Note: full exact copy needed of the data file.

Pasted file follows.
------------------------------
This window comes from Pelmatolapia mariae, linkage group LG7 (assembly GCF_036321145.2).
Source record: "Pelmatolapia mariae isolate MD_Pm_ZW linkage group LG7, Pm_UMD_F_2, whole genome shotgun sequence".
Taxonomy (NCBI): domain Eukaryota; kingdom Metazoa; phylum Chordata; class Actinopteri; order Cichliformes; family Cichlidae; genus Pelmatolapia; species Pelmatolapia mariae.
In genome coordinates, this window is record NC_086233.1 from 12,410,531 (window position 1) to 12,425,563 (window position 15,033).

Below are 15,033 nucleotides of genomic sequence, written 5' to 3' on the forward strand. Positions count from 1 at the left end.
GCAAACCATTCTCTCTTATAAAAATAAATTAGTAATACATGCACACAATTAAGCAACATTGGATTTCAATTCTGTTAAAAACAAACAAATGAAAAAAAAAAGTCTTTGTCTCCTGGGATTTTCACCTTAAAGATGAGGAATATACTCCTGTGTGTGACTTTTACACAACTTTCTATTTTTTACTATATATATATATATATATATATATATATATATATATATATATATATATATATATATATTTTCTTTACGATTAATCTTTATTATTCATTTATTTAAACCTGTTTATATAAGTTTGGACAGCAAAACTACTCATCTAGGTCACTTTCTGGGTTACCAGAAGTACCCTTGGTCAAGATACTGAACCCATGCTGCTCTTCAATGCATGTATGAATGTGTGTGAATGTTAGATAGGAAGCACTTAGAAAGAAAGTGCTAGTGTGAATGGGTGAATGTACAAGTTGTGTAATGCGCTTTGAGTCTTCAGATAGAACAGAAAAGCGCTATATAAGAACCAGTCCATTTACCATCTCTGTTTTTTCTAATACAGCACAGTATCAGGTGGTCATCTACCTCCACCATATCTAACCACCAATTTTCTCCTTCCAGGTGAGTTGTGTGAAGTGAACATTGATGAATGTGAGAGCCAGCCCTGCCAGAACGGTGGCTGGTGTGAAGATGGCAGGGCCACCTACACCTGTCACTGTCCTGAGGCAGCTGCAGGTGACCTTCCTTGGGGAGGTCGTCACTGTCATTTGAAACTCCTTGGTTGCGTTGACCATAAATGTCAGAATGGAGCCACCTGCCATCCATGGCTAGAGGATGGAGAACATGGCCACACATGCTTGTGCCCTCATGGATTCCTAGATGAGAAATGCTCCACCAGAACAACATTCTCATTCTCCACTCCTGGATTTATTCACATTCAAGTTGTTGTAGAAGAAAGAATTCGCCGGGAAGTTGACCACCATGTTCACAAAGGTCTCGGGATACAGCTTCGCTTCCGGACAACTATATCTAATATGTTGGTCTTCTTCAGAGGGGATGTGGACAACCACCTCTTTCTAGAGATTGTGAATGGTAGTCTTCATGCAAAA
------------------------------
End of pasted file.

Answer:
This window comes from Pelmatolapia mariae, linkage group LG7 (assembly GCF_036321145.2).
Source record: "Pelmatolapia mariae isolate MD_Pm_ZW linkage group LG7, Pm_UMD_F_2, whole genome shotgun sequence".
Taxonomy (NCBI): domain Eukaryota; kingdom Metazoa; phylum Chordata; class Actinopteri; order Cichliformes; family Cichlidae; genus Pelmatolapia; species Pelmatolapia mariae.
In genome coordinates, this window is record NC_086233.1 from 12,410,531 (window position 1) to 12,425,563 (window position 15,033).

Below are 15,033 nucleotides of genomic sequence, written 5' to 3' on the forward strand. Positions count from 1 at the left end.
GCAAACCATTCTCTCTTATAAAAATAAATTAGTAATACATGCACACAATTAAGCAACATTGGATTTCAATTCTGTTAAAAACAAACAAATGAAAAAAAAAAGTCTTTGTCTCCTGGGATTTTCACCTTAAAGATGAGGAATATACTCCTGTGTGTGACTTTTACACAACTTTCTATTTTTTACTATATATATATATATATATATATATATATATATATATATATATATATATATATATATATTTTCTTTACGATTAATCTTTATTATTCATTTATTTAAACCTGTTTATATAAGTTTGGACAGCAAAACTACTCATCTAGGTCACTTTCTGGGTTACCAGAAGTACCCTTGGTCAAGATACTGAACCCATGCTGCTCTTCAATGCATGTATGAATGTGTGTGAATGTTAGATAGGAAGCACTTAGAAAGAAAGTGCTAGTGTGAATGGGTGAATGTACAAGTTGTGTAATGCGCTTTGAGTCTTCAGATAGAACAGAAAAGCGCTATATAAGAACCAGTCCATTTACCATCTCTGTTTTTTCTAATACAGCACAGTATCAGGTGGTCATCTACCTCCACCATATCTAACCACCAATTTTCTCCTTCCAGGTGAGTTGTGTGAAGTGAACATTGATGAATGTGAGAGCCAGCCCTGCCAGAACGGTGGCTGGTGTGAAGATGGCAGGGCCACCTACACCTGTCACTGTCCTGAGGCAGCTGCAGGTGACCTTCCTTGGGGAGGTCGTCACTGTCATTTGAAACTCCTTGGTTGCGTTGACCATAAATGTCAGAATGGAGCCACCTGCCATCCATGGCTAGAGGATGGAGAACATGGCCACACATGCTTGTGCCCTCATGGATTCCTAGATGAGAAATGCTCCACCAGAACAACATTCTCATTCTCCACTCCTGGATTTATTCACATTCAAGTTGTTGTAGAAGAAAGAATTCGCCGGGAAGTTGACCACCATGTTCACAAAGGTCTCGGGATACAGCTTCGCTTCCGGACAACTATATCTAATATGTTGGTCTTCTTCAGAGGGGATGTGGACAACCACCTCTTTCTAGAGATTGTGAATGGTAGTCTTCATGCAAAA